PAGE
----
Next we go into the Decoration Department where all
the dyeing takes place.
In addition to dyeing, this department is also
responsible for making a variety of jewellery, which has to be as realistic as
possible. It also creates masks, helmets and other outlandish accessories,
making it a truly extraordinary place to visit! On discovering the tiaras
stockpiled by the dozen, I couldn’t help but think of the heroines of the grand
operas of the second half of the 19th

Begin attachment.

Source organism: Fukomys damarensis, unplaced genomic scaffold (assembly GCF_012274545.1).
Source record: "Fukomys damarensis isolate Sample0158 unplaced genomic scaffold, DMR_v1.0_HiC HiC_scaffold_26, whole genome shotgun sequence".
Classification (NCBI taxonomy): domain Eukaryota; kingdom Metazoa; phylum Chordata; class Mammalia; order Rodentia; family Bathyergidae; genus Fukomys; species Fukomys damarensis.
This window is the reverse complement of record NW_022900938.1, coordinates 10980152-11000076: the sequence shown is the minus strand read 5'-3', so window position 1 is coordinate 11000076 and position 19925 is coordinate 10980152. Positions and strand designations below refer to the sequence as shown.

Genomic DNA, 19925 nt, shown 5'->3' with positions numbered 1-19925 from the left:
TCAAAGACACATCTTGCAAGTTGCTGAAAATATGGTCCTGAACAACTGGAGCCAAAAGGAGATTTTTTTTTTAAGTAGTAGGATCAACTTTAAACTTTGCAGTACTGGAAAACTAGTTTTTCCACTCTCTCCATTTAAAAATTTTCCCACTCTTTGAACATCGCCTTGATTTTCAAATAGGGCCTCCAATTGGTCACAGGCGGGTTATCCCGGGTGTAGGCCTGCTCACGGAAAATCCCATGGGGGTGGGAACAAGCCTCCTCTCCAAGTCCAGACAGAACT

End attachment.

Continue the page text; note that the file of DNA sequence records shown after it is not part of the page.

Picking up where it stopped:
century. Indeed, a few years ago, there was a wonderful exhibition
dedicated to this amazing collection of jewellery.
The incredible sight of a profusion of petticoats and doublets which seem to slumber as they wait to be worn again. In this odd room with tutus stretching up to the ceiling, the costumes for the numerous on-going productions at the Opera Garnier are stored.
Louise Ebel on the Palais Garnier's stage